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Rotorua Marathon runner James Crosswell chases late friend’s record

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At 74, James Crosswell is only five marathons away from breaking the record for most-run Rotorua marathons.

But the Ōpōtiki man not doing it for the glory – he’s doing it because he made a promise to his friend Colin Smyth, the current title holder who passed away aged 76 in 2015, just months after completing his 50th Rotorua Marathon.

“I’ve been chasing him ever since,” said Crosswell, who will run his 47th marathon around Lake Rotorua on Saturday. He aims to eventually complete 51.

James Crosswell is only five marathons away from beating Colin Smyth's record.
James Crosswell is only five marathons away from beating Colin Smyth’s record.

In the month leading up to the race, Crosswell had been running 30km every Saturday.

“With the heart attack I had in 2019, I have to walk and run these days but I’m just happy to still be out here,” he said.

“I just know he’s sitting on my shoulder cheering me on.”

Over the years, Crosswell had run close to 100 marathons across the country, with his best finish time at 2 hours and 52 minutes.

“Once Colin ran 50, he was going to run one more just to piss me off but he died two months later,” said Crosswell.

Pat Smyth said her husband’s last race took over 11 hours to complete.

“We walked the last race together and every hour someone from our running group would come and walk with us for a while,” she said.

Marathon legend Colin Smyth crosses the line of the Rotorua Marathon for the 25th consecutive time.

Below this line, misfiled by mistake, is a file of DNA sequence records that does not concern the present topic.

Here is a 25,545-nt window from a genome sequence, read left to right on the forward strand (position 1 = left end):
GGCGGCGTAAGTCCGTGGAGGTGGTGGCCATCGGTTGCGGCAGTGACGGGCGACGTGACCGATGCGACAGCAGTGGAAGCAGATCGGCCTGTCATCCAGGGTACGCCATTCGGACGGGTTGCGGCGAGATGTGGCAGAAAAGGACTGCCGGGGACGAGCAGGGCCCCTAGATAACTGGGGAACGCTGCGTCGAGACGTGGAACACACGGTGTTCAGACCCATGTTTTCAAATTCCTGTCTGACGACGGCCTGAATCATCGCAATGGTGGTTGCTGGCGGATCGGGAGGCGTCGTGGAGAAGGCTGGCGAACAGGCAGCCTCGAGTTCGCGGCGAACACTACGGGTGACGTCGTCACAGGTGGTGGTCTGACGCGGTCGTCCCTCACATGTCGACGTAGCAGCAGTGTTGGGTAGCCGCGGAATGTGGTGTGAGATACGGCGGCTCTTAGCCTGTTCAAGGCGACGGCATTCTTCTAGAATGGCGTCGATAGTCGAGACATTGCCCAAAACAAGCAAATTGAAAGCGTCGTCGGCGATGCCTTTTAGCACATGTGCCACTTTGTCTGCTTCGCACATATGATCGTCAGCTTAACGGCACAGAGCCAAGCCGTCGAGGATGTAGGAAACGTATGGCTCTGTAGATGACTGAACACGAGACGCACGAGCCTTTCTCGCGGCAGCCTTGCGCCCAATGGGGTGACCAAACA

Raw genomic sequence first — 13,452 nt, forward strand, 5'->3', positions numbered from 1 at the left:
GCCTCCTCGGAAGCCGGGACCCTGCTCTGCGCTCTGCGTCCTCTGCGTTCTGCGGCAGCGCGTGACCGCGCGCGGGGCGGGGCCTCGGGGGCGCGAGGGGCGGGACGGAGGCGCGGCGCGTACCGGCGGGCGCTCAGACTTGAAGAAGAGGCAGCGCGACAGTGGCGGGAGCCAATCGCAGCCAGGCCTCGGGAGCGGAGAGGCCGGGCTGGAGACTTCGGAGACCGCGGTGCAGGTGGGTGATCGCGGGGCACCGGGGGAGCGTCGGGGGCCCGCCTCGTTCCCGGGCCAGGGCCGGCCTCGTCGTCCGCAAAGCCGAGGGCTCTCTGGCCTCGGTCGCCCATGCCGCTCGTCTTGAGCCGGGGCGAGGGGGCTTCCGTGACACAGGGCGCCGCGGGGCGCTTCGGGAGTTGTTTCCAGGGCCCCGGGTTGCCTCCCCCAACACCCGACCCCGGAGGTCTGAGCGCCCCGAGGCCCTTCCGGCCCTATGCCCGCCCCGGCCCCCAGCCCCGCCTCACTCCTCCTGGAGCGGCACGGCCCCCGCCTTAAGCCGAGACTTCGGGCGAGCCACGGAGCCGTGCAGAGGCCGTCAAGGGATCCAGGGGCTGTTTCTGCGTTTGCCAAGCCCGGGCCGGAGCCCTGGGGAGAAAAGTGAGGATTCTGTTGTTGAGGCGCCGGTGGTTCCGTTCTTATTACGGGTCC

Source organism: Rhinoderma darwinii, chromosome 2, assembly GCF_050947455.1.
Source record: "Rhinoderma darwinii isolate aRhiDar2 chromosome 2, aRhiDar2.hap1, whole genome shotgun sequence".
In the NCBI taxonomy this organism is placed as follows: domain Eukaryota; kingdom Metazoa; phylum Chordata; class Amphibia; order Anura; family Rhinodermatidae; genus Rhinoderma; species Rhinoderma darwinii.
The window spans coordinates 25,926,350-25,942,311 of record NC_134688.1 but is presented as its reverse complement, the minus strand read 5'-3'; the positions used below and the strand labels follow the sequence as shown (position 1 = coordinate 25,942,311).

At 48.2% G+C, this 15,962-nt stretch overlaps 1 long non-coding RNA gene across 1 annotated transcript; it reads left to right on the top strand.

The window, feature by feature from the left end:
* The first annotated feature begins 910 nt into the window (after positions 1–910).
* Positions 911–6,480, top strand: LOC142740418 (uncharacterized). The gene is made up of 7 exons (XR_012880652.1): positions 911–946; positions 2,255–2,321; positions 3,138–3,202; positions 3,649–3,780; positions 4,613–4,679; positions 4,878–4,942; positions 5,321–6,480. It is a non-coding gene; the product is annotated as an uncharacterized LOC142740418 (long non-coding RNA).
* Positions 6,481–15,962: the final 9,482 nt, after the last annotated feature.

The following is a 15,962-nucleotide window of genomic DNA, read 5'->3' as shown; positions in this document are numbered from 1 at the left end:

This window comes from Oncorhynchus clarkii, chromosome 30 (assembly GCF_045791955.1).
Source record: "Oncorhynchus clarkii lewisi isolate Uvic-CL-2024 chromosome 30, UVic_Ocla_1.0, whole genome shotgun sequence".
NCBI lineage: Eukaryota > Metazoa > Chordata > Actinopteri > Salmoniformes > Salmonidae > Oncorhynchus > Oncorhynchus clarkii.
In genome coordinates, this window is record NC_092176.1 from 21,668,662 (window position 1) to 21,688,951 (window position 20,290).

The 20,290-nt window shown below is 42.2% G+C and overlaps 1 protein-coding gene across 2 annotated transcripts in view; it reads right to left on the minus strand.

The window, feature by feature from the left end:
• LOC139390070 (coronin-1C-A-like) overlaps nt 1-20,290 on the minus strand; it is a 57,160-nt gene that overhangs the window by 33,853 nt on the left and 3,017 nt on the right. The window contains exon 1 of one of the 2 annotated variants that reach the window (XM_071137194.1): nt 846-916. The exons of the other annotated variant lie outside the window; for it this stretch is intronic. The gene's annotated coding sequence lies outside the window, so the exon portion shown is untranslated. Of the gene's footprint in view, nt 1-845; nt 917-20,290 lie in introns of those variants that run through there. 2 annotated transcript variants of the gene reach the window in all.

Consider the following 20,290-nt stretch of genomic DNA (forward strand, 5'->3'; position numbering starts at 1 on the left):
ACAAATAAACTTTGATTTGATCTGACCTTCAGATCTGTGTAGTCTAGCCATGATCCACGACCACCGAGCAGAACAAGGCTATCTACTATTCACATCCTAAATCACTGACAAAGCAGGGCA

Marathon legend Colin Smyth crosses the line of the Rotorua Marathon for the 25th consecutive time.

“He would have ran another race too but he became too unwell,” Pat said.

Colin walked the last 10 of his marathons due to problems with his knees, and later died from complications with his lungs.

While Smyth’s wife Pat doesn’t believe Crosswell would ever truly beat Smyth, as he ran all 50 marathons consequently, she said there was no better person to overtake his record.

Crosswell had run in six to eight different marathons throughout the country, sometimes missing Rotorua, so could not beat his friend’s consecutive streak there.

Marathon runner Colin Smyth and his wife Pat Smyth in 2011. Photo / Ben Fraser
Marathon runner Colin Smyth and his wife Pat Smyth in 2011. Photo / Ben Fraser

Crosswell and Smyth met in the 1970s through running, while both were working in the plumbing sector.

In 1993, they helped found the Rotorua Marathon Survivors Club, a group celebrating runners who ran the race more than 15 times.

The Smyths would host after-race dinners after Colin’s passing, Crosswell became the host.

The club was started as an attempt to bring more tourism to the city, as runners would bring supporters and spend money in the local economy.

Crosswell said Rotorua was unique in its marathons, with seasoned runners telling him its scenic lap around the lake was seven minutes harder than any other marathon in New Zealand.

Alice Mason, who has won the woman’s title several times, in 2023 described it as “a tough, honest marathon course, the toughest in New Zealand”.

Harriet Laughton is a multi-media journalist based in the Bay of Plenty.



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